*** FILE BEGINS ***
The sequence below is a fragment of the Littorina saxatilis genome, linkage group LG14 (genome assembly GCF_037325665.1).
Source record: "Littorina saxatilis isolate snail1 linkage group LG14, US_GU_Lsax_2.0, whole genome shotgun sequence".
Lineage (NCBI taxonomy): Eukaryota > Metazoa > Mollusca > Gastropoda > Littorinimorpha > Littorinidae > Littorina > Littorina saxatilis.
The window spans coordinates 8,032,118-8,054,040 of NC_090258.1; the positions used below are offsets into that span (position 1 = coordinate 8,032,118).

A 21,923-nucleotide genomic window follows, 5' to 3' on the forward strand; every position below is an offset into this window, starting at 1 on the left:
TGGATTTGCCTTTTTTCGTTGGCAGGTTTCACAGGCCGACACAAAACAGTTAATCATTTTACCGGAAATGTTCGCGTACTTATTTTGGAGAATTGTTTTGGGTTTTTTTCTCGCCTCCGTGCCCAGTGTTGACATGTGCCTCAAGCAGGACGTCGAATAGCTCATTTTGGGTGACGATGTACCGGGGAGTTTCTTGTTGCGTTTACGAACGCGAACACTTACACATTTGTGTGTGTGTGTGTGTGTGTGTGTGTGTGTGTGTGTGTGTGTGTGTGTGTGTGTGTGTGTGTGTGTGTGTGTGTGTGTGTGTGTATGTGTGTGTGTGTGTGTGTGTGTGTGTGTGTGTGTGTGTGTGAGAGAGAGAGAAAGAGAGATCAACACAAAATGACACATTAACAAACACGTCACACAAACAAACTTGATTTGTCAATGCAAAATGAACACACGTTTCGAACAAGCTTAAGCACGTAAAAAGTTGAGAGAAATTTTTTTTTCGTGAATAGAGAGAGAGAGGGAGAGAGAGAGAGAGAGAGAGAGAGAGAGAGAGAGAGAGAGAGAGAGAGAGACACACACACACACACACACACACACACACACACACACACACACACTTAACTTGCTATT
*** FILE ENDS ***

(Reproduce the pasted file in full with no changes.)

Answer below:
The sequence below is a fragment of the Littorina saxatilis genome, linkage group LG14 (genome assembly GCF_037325665.1).
Source record: "Littorina saxatilis isolate snail1 linkage group LG14, US_GU_Lsax_2.0, whole genome shotgun sequence".
Lineage (NCBI taxonomy): Eukaryota > Metazoa > Mollusca > Gastropoda > Littorinimorpha > Littorinidae > Littorina > Littorina saxatilis.
The window spans coordinates 8,032,118-8,054,040 of NC_090258.1; the positions used below are offsets into that span (position 1 = coordinate 8,032,118).

A 21,923-nucleotide genomic window follows, 5' to 3' on the forward strand; every position below is an offset into this window, starting at 1 on the left:
TGGATTTGCCTTTTTTCGTTGGCAGGTTTCACAGGCCGACACAAAACAGTTAATCATTTTACCGGAAATGTTCGCGTACTTATTTTGGAGAATTGTTTTGGGTTTTTTTCTCGCCTCCGTGCCCAGTGTTGACATGTGCCTCAAGCAGGACGTCGAATAGCTCATTTTGGGTGACGATGTACCGGGGAGTTTCTTGTTGCGTTTACGAACGCGAACACTTACACATTTGTGTGTGTGTGTGTGTGTGTGTGTGTGTGTGTGTGTGTGTGTGTGTGTGTGTGTGTGTGTGTGTGTGTGTGTGTGTGTGTGTGTATGTGTGTGTGTGTGTGTGTGTGTGTGTGTGTGTGTGTGTGTGAGAGAGAGAGAAAGAGAGATCAACACAAAATGACACATTAACAAACACGTCACACAAACAAACTTGATTTGTCAATGCAAAATGAACACACGTTTCGAACAAGCTTAAGCACGTAAAAAGTTGAGAGAAATTTTTTTTTCGTGAATAGAGAGAGAGAGGGAGAGAGAGAGAGAGAGAGAGAGAGAGAGAGAGAGAGAGAGAGAGAGAGAGACACACACACACACACACACACACACACACACACACACACACACACTTAACTTGCTATT